FILM REVIEW: J. Edgar
- November 11, 2011 1:00 AM |
- By Eli Glasner
Once Hollywood's favourite tough guy, director Clint Eastwood has been slowly deconstructing what it means to be a macho man on the big screen. There was the reluctant cowboy of Unforgiven; the soldiers of Flags of our Fathers/Letters from Iwo Jima; the repercussions of violence in Gran Torino.
Now Eastwood has seized on the story of J.Edgar Hoover, a male archetype if there ever was one. The ultimate G-Man. The top cop. The director of the FBI who fought the Reds and brought modern forensic science to the Bureau.
Of course that wasn't the only side of Hoover, which is what makes him so compelling. Rumours of a hidden sex life and claims of cross-dressing swirled for years. Indeed if J.Edgar accomplishes anything, it's to renew the debate.
The script for J.Edgar comes from Dustin Lance Black who wrote the full-bodied bio about Harvey Milk. But where the movie Milk was vibrant and passionate, J.Edgar is stilted and repressed. Turgid. Of course living life as a gay man at Hoover's time was incredibly different. But given all the screen time the various versions of Hoover are given, we never really see inside the man.
Clint Eastwood works with DiCaprio on the set. (Warner Bros.)
Stepping into Hoover's perfectly pressed pants is Leonard DiCaprio. Like fellow superactor Tom Cruise, DiCaprio always gives 300 per cent. You can almost see the effort, the careful calculation that went into becoming Hoover. It is an amazing transformation. We see Hoover both young and old - he was little more than a teen when he rose through the ranks of the Bureau of Investigation, battling Bolshevik terrorists and bringing a new respectability to the force. The elder Hoover has a face like a defeated bulldog, all pinched lips and hanging jowls. His force of will is the consistent thread, channeled by DiCaprio.
We hear a lot of Hoover as he dictates his autobiography to a string of young agents. We see him charming Congress and bullying Attorney General Robert Kennedy. But we never quite learn what it was that drove him. Was it his overbearing mother played by the now omnipresent Judi Dench? Or was it his assistant and lifelong companion Clyde Tolson, played as a dandy Ken doll by Armie Hammer. Hammer does add a welcome bit of warmth to the picture, the one person who seems to understand and even love the man. But in later years Clyde becomes a pantomime of aging, hidden by make-up that looks like it was applied by trowel.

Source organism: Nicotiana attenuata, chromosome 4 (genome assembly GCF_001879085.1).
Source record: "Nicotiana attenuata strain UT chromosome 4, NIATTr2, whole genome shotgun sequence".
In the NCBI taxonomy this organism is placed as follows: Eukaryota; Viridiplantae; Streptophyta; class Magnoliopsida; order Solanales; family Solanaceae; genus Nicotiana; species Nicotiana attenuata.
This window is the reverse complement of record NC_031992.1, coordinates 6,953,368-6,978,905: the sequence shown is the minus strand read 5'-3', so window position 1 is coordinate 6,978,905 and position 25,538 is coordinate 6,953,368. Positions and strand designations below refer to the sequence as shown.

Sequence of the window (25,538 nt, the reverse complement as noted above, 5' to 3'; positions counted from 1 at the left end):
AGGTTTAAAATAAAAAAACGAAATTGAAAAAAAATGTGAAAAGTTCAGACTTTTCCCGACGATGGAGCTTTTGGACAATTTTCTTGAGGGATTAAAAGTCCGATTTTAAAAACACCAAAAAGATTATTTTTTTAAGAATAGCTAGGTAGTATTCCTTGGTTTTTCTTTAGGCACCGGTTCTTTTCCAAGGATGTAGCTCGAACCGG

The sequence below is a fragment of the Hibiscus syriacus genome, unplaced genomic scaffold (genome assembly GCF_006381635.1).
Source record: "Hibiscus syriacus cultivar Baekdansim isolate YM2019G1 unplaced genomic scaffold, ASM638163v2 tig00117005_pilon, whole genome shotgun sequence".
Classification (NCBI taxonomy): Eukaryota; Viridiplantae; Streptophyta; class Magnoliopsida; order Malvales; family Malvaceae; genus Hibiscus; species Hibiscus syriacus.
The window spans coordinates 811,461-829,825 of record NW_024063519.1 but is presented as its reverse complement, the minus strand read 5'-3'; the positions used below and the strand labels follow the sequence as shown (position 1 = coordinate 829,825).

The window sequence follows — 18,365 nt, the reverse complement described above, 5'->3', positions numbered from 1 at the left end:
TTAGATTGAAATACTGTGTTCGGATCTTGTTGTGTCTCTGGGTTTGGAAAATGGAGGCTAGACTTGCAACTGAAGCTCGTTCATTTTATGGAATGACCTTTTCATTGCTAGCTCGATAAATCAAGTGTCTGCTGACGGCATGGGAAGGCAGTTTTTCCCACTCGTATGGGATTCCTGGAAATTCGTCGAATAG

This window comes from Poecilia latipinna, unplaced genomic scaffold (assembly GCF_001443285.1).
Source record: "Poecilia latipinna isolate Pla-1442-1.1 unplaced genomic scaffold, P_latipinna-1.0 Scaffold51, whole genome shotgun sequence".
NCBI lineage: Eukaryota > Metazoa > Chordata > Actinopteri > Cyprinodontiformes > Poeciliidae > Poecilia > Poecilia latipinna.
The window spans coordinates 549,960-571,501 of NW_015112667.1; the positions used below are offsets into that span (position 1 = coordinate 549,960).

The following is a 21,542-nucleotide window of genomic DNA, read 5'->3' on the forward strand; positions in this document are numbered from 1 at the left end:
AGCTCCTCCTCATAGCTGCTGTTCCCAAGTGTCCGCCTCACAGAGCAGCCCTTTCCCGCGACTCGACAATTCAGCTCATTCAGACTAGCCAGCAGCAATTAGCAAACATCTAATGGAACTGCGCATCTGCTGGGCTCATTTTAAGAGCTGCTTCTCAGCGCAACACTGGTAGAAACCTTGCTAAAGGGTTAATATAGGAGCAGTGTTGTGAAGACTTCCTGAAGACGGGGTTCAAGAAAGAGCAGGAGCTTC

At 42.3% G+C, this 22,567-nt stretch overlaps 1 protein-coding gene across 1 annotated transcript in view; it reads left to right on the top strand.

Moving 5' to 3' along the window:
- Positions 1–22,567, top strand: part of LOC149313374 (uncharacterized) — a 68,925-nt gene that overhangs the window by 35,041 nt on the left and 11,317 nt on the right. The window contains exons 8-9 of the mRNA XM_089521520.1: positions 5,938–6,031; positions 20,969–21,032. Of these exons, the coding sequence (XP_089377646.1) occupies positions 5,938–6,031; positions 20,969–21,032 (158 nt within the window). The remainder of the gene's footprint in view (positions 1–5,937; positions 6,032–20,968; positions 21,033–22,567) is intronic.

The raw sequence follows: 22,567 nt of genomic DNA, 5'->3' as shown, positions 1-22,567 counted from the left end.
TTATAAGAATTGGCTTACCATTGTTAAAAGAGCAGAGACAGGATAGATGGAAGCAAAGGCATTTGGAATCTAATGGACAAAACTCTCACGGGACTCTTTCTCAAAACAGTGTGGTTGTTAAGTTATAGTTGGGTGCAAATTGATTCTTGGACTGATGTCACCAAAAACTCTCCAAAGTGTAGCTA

Eastwood's J.Edgar certainly covers
too much a lot of ground. There's Hoover's rise to power, the battle against organized crime, a lengthy portion regarding the Charles Lindbergh kidnapping, the FBI's prominence in pop culture, and in the later years Hoover's vendettas against the Kennedys and Martin Luther King Jr. It all climaxes in an absurd moment as Hoover is overheard listening to secret tapes of MLK's own love life, the very moment he's being informed that President Kennedy has been shot. One wants to laugh, but Eastwood plays it straight.
J. Edgar tells us a lot about what he did, but never who he was. It feels as if Eastwood is filming Hoover at a distance, afraid to take sides. Instead he drowns his subjects in syrup - the signature Eastwood soundtrack, twinkling pianos and sobbing strings, standing in for Hoover's hollow heart. At the screening I attended, a fit of coughing broke out during one of the elder J.Edgar's speeches, perhaps an allergic reaction to cheese.
Stunning in its scope, J.Edgar is a polite profile of a man who had his way with Lady Justice. A surprisingly forgettable film about an unforgettable man.
RATING: Two perfectly pressed pocket squares out of five.
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